Need relief from front-page yakking about the Putin-Obama standoff, the latest U.S. mass murder, sexual assaults in the military, CIA deceits or mansion-living bishops?
If so, take a sanity break and think golf. Think Arnold Palmer. At 7 a.m. April 10, he was on the first tee at the Augusta National Golf Club hitting the ceremonial first shot of the 78th Masters Tournament. The sleepy east Georgia town awakens once a year to watch the world's leading golfers try to master the Masters. Palmer, now 84 and a prostate cancer survivor, did it four times: 1958, '60, '62 and '64.
I was a foot soldier in Arnie's Army in 1958, having hitchhiked to Augusta from Spring Hill College in Mobile, Ala., with Tommy Boone, my golf team bud. By that spring, Palmer was already swinging his way to stardom, having won eight times on the tour.
I had met Palmer three years before, at a PGA tournament at the Crescent Country Club in Huntington, Long Island, N.Y., not far from my home. He won the U.S. Amateur a year earlier, defeating Robert Sweeny, a New York investment banker with Edwardian garden party tastes. It was a populist triumph that golf's commoners could savor: Palmer, a country boy raised in western Pennsylvania steel country in a house that had no indoor toilet, up against the Brahmin Sweeny, ever at ease in boardrooms and country club taprooms.
At the Crescent tournament, I was 17 and had skipped school for a week to caddy for Billy Casper, who, like Palmer, was in his mid-20s and new to the tour. The two played a late afternoon practice round together. Amiable and talkative, Palmer included his caddy and me in the conversations.
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On the course, Casper was more of a finesse player, while Palmer was a slasher. He left no bodily muscle unused as he contorted himself to gyrate a swing that was a definition of ferocity. Gamboling on to the next shot, he was forever tucking in his shirttail and hitching his pants.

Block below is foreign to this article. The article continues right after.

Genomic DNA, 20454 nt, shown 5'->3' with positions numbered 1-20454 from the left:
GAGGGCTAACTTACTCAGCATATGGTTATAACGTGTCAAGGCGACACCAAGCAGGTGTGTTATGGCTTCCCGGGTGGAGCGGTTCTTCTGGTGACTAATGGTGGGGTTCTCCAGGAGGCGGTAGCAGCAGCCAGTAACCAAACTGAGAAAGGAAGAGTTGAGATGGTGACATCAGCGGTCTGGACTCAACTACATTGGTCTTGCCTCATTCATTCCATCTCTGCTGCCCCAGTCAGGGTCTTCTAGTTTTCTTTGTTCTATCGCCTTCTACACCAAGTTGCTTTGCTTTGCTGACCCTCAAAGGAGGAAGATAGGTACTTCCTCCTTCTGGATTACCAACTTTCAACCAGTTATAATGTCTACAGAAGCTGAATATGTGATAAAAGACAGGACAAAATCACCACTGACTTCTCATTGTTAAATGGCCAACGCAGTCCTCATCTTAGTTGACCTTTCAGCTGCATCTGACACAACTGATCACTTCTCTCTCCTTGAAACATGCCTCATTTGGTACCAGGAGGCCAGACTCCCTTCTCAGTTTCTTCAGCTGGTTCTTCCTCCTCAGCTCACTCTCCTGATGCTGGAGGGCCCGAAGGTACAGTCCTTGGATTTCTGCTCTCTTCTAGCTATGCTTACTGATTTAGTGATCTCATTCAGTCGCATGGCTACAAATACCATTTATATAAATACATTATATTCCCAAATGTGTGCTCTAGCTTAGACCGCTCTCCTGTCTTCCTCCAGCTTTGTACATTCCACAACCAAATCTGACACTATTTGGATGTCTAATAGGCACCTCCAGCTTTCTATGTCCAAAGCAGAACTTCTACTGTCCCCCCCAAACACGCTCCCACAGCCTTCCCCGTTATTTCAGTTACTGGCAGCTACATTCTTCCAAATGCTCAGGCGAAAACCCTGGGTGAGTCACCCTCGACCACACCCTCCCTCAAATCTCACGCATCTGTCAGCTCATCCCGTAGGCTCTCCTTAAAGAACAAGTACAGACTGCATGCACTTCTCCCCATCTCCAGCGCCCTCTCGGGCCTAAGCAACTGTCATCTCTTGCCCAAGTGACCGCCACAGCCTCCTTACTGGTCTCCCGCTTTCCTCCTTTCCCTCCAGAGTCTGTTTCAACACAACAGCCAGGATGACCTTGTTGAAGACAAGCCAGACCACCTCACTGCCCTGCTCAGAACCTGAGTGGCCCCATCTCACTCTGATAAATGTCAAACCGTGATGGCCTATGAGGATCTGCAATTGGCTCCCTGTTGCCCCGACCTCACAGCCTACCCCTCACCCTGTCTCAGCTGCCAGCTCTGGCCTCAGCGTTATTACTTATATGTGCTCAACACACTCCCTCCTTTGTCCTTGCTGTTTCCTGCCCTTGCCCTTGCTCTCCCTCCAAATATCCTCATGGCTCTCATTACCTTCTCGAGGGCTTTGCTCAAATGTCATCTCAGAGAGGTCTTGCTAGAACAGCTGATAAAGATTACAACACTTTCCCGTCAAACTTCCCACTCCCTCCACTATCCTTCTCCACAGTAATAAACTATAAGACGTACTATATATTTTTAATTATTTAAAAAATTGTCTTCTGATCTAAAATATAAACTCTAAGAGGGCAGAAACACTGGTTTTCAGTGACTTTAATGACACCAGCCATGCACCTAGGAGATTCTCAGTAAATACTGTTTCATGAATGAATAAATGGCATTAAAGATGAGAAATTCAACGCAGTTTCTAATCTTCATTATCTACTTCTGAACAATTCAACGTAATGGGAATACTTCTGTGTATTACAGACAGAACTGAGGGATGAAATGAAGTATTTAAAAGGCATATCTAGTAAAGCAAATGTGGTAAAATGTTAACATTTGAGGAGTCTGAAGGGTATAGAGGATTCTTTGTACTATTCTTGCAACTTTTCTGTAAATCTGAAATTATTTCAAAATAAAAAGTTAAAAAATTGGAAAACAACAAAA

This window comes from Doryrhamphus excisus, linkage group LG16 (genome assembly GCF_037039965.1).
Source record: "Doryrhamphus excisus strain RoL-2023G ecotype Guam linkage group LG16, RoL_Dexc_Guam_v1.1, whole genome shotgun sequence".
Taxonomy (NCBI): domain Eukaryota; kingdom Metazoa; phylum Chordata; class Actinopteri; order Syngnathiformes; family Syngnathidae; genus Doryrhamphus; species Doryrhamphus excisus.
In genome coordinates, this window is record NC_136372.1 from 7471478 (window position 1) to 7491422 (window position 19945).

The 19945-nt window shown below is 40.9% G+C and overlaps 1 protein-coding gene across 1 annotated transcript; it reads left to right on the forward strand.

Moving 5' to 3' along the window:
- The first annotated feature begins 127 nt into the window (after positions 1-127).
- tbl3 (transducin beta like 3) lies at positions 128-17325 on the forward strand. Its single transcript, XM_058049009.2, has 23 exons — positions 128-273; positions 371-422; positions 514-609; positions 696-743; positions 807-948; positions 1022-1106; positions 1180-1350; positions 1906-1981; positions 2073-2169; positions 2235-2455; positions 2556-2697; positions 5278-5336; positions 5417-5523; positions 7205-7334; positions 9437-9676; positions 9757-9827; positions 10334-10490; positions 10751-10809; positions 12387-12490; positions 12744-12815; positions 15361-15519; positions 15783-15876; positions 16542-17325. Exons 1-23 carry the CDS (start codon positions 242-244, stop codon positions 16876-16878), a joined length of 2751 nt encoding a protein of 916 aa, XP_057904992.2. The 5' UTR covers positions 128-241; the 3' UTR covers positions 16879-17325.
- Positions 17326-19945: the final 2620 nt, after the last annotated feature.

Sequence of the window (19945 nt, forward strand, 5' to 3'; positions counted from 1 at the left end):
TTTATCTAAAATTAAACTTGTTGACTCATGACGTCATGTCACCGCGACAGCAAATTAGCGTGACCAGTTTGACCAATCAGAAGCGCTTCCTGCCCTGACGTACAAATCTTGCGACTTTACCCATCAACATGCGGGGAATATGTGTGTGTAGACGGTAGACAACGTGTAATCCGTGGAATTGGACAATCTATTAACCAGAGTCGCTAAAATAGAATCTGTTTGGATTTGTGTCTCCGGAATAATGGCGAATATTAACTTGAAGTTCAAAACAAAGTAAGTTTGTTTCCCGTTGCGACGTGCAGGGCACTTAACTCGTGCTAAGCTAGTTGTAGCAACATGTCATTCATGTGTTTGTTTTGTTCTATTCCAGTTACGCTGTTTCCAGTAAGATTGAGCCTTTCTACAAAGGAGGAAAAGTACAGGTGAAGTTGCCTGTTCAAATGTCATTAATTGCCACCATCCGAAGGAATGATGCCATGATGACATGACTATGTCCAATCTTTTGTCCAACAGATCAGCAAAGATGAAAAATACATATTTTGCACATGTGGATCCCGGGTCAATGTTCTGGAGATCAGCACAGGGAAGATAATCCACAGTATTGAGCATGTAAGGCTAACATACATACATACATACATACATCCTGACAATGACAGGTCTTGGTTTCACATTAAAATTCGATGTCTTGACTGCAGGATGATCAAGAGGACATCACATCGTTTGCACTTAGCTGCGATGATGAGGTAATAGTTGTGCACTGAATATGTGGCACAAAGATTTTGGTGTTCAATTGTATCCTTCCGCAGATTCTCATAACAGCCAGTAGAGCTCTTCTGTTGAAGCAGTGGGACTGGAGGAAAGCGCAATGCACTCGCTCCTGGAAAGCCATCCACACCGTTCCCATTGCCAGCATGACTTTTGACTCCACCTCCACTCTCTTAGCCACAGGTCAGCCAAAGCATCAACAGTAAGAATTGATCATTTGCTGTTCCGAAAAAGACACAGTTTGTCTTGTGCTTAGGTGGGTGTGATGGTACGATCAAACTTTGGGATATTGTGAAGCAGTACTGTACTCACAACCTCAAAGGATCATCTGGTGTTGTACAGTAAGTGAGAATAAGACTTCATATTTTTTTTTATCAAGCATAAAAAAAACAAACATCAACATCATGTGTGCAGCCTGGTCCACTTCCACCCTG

I caught up with Palmer four years later at the 1959 Mobile Open, a 72-hole tournament played on the 6,383-yard par 72 city-owned public course with a purse of $15,000. We were fellow contestants. Though I wasn't paired with Palmer in any of the four rounds -- I had two with Bob Goalby, who went on to win the Masters nine years later -- it was only a matter of listening to the gallery's roars to know where he was on the course. I finished 10 strokes behind Palmer, managing to win low amateur. The title went to Casper, who had won the U.S. Open five months earlier at the Winged Foot Golf Club in New York.
As the golf gods would have it, this wasn't the first tournament in which Palmer tailed Casper. In the 1966 Open, played at the Olympic Club in San Francisco, Palmer was all but a sure winner with only nine holes to play in the final round. He had a seven-shot lead over Casper. Walking to the 10th tee, Casper, hoping to earn some runner-up cash, and with Jack Nicklaus lurking, said, "Arnie, I want to finish second." Palmer merrily said, "I'll do everything I can to help you."
Combining putting magic with laser-straight drives, Casper stunned the Army by making up the seven strokes to tie Palmer. In the next day's 18-hole playoff over Olympic's tight fairways bordered by cedar and eucalyptus trees, Casper, having sunk putts as long as 40 feet, toted a 69 to Palmer's 73. Casper, a Mormon, tithed 10 percent of the $26,500 first prize to his church.
Ending competitive golf in 1980, and winning 91 tournaments worldwide, Palmer has been a model citizen off the course. He has been generous with his time and money, devoting a sizable part of the latter to the Arnold Palmer Hospital for Children in Orlando, Fla. For that and countless other gracious deeds, he reigns as the world's most beloved athlete.
If you don't agree with that, you deserve a two-stroke penalty. You are out of bounds.
[Colman McCarthy, a former Washington Post columnist, twice won the Mobile City Amateur championship while in college. His golf book is titled The Pleasures of the Game.]